Back when I used to play gigs, I played a fair few weddings. Mostly in churches. And at the end, when the priest was summing up, the nice ones (!) would thank the various people involved in the ceremony – the bride and groom for asking him of course, the musicians, any flower girls or page boys (who always got the biggest cheer), and the photographer and videographer. And while we as musicians would often be generously praised by the priest for the way in which we elevated the ceremony, or for bringing joy to the hearts of everyone present, the photographer and videographer almost without fail would be thanked for being discreet. Basically for staying out of the way. And that’s fair enough. It’s their job to capture the ceremony and its highlights without interfering in it. But it’s a funny thing for which to be thanked. Another gig I played a few times (when I used to play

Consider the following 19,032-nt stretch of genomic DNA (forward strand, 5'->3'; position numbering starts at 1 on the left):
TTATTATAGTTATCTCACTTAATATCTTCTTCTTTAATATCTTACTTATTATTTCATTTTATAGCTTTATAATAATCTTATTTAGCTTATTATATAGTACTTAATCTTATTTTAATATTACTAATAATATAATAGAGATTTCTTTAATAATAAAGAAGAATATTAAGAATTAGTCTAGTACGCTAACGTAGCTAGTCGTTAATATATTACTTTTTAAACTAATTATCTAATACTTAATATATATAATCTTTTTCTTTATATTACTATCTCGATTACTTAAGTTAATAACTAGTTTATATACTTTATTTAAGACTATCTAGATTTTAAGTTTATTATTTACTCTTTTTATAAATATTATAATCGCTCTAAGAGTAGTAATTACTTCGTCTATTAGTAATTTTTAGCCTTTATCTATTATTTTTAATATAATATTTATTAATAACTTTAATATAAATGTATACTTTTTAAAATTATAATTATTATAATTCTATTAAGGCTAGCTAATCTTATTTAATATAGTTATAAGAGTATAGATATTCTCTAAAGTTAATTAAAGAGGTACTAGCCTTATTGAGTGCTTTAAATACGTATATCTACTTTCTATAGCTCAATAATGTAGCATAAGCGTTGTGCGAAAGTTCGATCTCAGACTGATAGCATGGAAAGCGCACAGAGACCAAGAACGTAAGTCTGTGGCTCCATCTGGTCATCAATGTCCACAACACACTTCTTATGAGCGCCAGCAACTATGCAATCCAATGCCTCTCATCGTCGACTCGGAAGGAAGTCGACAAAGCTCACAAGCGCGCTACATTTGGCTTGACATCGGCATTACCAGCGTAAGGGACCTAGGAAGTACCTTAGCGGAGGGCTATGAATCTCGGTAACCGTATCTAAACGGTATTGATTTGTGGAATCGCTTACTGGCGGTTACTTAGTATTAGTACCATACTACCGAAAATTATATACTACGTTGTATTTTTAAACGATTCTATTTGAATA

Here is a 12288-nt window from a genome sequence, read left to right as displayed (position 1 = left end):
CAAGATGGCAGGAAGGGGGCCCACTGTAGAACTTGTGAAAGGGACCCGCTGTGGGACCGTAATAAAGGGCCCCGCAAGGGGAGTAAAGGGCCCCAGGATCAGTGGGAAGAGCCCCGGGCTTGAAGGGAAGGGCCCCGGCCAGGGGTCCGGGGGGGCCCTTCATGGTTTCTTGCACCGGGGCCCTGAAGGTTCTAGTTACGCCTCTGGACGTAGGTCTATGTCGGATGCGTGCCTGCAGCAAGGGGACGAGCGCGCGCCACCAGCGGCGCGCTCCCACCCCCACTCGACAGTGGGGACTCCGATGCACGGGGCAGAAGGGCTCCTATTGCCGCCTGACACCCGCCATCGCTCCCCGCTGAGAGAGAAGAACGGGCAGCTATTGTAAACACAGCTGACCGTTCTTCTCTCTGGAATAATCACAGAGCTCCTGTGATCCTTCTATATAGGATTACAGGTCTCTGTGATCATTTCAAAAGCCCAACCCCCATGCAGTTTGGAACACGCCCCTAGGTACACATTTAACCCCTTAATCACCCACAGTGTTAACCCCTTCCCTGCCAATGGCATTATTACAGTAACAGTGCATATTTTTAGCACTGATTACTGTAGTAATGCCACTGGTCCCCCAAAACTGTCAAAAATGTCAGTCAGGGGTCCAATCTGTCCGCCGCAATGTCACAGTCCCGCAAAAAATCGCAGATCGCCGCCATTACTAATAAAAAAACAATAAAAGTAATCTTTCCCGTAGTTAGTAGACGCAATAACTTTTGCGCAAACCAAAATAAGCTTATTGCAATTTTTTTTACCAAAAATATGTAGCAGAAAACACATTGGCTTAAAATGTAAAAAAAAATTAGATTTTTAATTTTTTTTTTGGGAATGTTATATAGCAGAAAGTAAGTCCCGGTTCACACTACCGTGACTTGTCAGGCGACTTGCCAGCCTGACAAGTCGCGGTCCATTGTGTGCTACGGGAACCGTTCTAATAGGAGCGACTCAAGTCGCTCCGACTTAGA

So hands up if our new shared circumstances have required you to get familiar with previously unfamiliar technology. The older you are, I’m guessing the more likely it is you put your hand up. But no matter what age you are, let’s face it – what we are going through would be a lot less manageable without the ease of connection we enjoy in our world today. As I write I am listening to (and could be watching) the amazing Liane Carroll play a set from her living room. Today I broadcast a live piano lesson to multiple students for the first time. I brought them through the answers to last Monday’s Weekly Challenge. I spoke and played (students could see the notes I was playing as in pic below) and students could ask and I could then answer questions in real time. Amazing stuff. I’ll hopefully broaden this service out in the coming days and weeks – as always